Kohlberg suggested that individuals have different levels of moral reasoning (determining whether an action is right or wrong), which can be investigated by presenting them with imagined moral dilemmas. At a basic level, rules are seen as to be obeyed just because they involve punishment if broken, for example. At a more sophisticated level, there are considerations of factors such as human rights, which make up a personal set of ethical principles. Kohlberg argued that offenders have a lower level of moral reasoning, finding in a 1973 study that violent youths were much lower in their moral development than non-violent youths.
Criminals are more likely to be classed at a basic stage of moral development- the ‘pre-conventional model’. Non-criminals tend to be at a higher stage- the ‘conventional level’ or the ‘postconventional level’. The pre-conventional level is characterised by a simple need to avoid punishment and gain rewards, and as such is a more childlike level of reasoning. Crime may be committed if the criminal thinks they will get away with it, or if it brings a significant enough reward. It also means offenders are more likely to be egocentric (self-centred) and less concerned with the rights of others.
These are errors in the way an individual thinks, which can be used to explain how criminals justify their behaviour. Examples include:
Hostile attribution bias: A tendency to misinterpret the actions of others, seeing them as hostile or confrontational when they are not. This serves as a trigger for possible aggressive behaviour. Schonenberg and Justye (2014) showed violent offenders emotionally ambiguous faces, finding that the participants were more likely to perceive the expressions as angry and hostile, compared to a matched control group. Such interpretations may have been learned in childhood.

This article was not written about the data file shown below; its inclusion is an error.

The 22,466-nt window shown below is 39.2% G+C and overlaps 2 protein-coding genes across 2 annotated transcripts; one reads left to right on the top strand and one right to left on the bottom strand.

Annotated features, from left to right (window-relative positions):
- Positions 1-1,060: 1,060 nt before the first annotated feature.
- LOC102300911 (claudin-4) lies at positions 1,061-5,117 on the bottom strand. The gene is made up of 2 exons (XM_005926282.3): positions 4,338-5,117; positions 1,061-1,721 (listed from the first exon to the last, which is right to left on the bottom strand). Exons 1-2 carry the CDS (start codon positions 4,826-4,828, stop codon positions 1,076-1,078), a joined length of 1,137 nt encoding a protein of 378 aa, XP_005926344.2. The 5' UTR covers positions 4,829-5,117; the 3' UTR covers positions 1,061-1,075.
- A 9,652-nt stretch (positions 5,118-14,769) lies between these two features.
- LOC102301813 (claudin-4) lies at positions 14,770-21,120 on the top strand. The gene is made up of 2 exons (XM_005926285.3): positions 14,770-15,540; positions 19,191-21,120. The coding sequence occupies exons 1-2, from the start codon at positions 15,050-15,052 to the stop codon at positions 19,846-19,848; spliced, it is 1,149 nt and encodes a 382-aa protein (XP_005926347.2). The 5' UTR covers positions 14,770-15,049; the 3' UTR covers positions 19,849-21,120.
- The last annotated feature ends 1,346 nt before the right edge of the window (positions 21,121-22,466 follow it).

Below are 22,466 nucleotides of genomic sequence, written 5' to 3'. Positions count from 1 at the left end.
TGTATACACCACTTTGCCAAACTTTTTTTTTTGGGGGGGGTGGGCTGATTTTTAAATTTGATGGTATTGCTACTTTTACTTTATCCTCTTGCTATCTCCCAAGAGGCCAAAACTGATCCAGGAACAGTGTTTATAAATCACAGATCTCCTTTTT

Minimalisation: Denying or downplaying the seriousness of an offence. This may involve using euphemisms (‘job’ rather than ‘robbery’). Pollock and Hashmall (1991) found that 35% of a sample of child molesters tried to justify their actions by claiming they were ‘showing affection’ or that the child consented.
- Palmer and Hollin (1998) found that, when presented with moral dilemmas, convicted offenders showed less mature moral reasoning than non-offending males and females. This supports Kohlberg’s suggestion that lower levels of moral reasoning is a factor in criminal behaviour.
- The theory of cognitive distortions has proved useful in treating criminal behaviour. Through CBT, offenders can be encouraged to confront the seriousness of their actions, and research has found that successfully overcoming denial is correlated with lower rates of re-offending. This gives the cognitive explanation a useful real-world application.